(The Center Square) – Georgia lawmakers will consider an overhaul of the state's citizen's arrest law, nearly a year after the death of Ahmaud Arbery, who was killed by two residents in Brunswick last February.
Gov. Brian Kemp announced the details of the reform bill Tuesday during a news briefing, where he was joined by a bipartisan group of lawmakers. Rep. Bert Reeves, R-Marietta, will introduce the measure in the House.
"One of the most fundamental rights of any citizen is the right to defend themselves or others, and this legislation does not undermine or infringe on that sacred protection," Kemp said. "This bill repeals the current Civil War-era statute in order to prevent the terrible consequences of a vague and outdated law, and clarifies when a citizen, business owner or law enforcement officer may reasonably detain an individual."
Current Georgia law allows a civilian to arrest someone if he or she witnesses a crime or has "immediate knowledge" the offender has committed one. If the crime is a felony and the suspect attempts to escape, the law also allows any person to detain a suspect.
Members of the House Judiciary Non-Civil Committee spent the summer trying to decide whether to repeal the current law or add a language to clarify a private person's authority under the law. Lawmakers heard testimony from civil rights organizations, defense attorneys, prosecutors and law enforcement officials.
Critics of the law said that it dates back to the Civil War when it was used to kill and abuse newly freed Black Georgians legally.
Kemp said his proposal is a balanced approach and has the support of civil rights advocacy groups and the law enforcement community.
The bill would eliminate the right for civilians to perform citizen's arrest with some exceptions. The Georgia NACCP and Southern Center For Human Rights, in a statement Tuesday, commended Kemp's dedication to reforming the law, calling it "a great first step."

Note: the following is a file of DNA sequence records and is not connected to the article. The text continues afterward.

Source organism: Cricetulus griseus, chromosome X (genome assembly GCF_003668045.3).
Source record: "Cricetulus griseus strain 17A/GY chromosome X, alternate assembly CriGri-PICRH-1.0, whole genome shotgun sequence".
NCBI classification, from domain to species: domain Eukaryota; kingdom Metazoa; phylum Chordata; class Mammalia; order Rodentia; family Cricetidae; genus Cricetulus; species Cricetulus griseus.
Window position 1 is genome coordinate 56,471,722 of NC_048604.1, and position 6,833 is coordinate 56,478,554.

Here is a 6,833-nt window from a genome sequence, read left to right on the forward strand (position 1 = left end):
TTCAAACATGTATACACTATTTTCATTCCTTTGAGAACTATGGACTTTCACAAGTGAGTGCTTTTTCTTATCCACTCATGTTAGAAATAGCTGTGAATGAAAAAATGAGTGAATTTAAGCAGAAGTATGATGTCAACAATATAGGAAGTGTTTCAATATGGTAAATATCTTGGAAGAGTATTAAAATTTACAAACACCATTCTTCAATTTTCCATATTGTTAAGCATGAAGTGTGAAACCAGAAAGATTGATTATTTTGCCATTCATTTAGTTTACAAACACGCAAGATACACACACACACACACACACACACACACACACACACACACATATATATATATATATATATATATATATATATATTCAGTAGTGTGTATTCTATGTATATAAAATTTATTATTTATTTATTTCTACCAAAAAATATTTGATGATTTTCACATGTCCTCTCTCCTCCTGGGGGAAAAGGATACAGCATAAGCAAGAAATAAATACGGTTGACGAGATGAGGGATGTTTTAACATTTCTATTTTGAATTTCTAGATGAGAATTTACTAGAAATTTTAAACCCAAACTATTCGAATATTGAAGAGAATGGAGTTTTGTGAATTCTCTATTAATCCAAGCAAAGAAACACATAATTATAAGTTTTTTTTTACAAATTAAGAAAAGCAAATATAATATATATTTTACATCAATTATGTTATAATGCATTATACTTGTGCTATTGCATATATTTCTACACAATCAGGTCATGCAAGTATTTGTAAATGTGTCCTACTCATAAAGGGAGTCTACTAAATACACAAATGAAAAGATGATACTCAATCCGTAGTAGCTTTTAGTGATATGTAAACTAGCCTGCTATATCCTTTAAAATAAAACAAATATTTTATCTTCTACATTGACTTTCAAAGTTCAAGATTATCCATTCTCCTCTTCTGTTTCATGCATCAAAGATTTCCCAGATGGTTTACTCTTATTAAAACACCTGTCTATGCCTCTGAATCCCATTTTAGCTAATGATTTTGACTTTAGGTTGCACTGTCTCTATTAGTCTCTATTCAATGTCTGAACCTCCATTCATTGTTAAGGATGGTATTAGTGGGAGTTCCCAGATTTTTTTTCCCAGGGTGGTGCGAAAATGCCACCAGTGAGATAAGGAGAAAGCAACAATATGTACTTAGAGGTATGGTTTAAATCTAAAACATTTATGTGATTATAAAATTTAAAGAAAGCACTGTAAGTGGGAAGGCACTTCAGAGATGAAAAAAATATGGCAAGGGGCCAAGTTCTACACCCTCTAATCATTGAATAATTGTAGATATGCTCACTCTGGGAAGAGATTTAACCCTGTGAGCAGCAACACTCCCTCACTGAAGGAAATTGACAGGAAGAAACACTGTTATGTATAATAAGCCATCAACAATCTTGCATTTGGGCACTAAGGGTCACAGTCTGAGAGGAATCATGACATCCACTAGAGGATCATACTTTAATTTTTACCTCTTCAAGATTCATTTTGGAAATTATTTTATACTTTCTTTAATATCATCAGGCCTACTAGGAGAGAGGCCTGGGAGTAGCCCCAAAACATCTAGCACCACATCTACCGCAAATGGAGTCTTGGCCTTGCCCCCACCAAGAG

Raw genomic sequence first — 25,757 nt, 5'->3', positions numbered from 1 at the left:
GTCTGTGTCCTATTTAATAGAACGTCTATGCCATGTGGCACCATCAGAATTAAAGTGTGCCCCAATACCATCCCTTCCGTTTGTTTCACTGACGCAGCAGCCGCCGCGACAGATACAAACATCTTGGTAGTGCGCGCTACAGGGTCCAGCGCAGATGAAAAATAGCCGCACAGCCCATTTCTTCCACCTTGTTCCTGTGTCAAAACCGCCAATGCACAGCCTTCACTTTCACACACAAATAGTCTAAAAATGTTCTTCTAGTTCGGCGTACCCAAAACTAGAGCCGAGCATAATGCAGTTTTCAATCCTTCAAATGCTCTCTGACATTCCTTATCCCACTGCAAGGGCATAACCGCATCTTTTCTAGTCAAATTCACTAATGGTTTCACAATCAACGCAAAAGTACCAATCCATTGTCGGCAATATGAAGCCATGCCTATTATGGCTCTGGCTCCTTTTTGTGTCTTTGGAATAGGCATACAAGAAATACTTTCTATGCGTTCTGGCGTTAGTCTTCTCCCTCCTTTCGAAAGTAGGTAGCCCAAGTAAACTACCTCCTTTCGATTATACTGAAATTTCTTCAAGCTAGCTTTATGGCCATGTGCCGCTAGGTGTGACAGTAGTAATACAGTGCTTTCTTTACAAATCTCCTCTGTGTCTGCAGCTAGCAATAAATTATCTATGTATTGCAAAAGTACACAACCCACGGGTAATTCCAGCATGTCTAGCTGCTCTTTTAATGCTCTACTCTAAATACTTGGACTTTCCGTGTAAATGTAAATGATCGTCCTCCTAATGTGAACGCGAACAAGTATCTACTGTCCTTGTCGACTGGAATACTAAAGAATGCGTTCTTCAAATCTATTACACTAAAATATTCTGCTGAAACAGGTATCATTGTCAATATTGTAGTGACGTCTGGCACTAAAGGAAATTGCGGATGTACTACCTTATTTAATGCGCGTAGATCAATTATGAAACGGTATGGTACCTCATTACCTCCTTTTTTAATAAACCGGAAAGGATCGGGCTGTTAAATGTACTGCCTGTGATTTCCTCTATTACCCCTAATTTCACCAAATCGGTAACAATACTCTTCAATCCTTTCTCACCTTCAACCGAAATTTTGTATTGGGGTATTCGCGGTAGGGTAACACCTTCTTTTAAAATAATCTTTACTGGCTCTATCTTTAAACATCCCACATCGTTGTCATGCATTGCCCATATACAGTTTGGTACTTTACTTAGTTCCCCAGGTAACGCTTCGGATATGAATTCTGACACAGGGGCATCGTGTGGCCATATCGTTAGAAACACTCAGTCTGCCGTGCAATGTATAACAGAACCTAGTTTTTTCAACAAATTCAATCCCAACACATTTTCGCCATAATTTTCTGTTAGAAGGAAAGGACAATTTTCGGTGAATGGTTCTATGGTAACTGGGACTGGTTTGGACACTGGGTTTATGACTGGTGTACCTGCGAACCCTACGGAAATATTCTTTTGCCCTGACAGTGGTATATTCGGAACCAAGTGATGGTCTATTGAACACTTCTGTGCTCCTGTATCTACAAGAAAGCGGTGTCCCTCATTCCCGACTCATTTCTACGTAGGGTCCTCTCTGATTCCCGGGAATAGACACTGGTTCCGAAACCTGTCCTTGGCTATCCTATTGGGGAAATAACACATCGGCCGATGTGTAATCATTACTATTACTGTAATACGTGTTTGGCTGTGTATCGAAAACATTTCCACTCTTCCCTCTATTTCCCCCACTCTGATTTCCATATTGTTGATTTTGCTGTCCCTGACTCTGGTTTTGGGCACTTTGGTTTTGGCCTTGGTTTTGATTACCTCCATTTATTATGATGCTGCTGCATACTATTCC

The bill would grant immunity to retail businesses and restaurants from false arrest civil lawsuits. Those business owners under the measure can detain someone suspected of theft in their establishment. Weight inspectors, licensed private security guards and private investigators also would be allowed to detain someone while on duty. The measure, however, would limit how long a person could be detained to one hour, and it bans the use of force, only if it does not count as self-defense or falls under Georgia's "stand your ground" law.
Georgia's "stand your grand" law allows Georgians to use deadly force to defend themselves, other people or property if there is "reasonable belief" it is necessary to "prevent death, bodily injury or a forcible felony."
Waycross prosecutor George Barnhill cited Georgia's citizen's arrest law as a reason not to pursue charges last February against the father-and-son duo of Gregory and Travis McMichael after the pair was caught on video following Arbery, who was jogging in a neighborhood near Brunswick. Travis McMichael shot and killed Arbery, a Black man, after a confrontation Feb. 23, 2020.
"A citizen's arrest law, properly used, can keep law-abiding Georgians and their property safe, but as we have seen in the past year, it must never be allowed to justify or excuse criminal behavior," Attorney General Chris Carr said.
The bill would allow police officers to make arrests outside of their jurisdictions if they are assisting officers in another jurisdiction, while in "hot pursuit" of a suspect who has escaped their jurisdiction or if they see or have "immediate knowledge" of a crime.
"The evolution of society and technology requires us to revise and update current laws to be applicable to the 21st Century," Department of Public Safety Commissioner Lt. Col. Chris Wright said. "This law dates back to the 19th Century. The proposed legislation regarding arrests by non-law enforcement looks to correct the outdated language, which is much needed."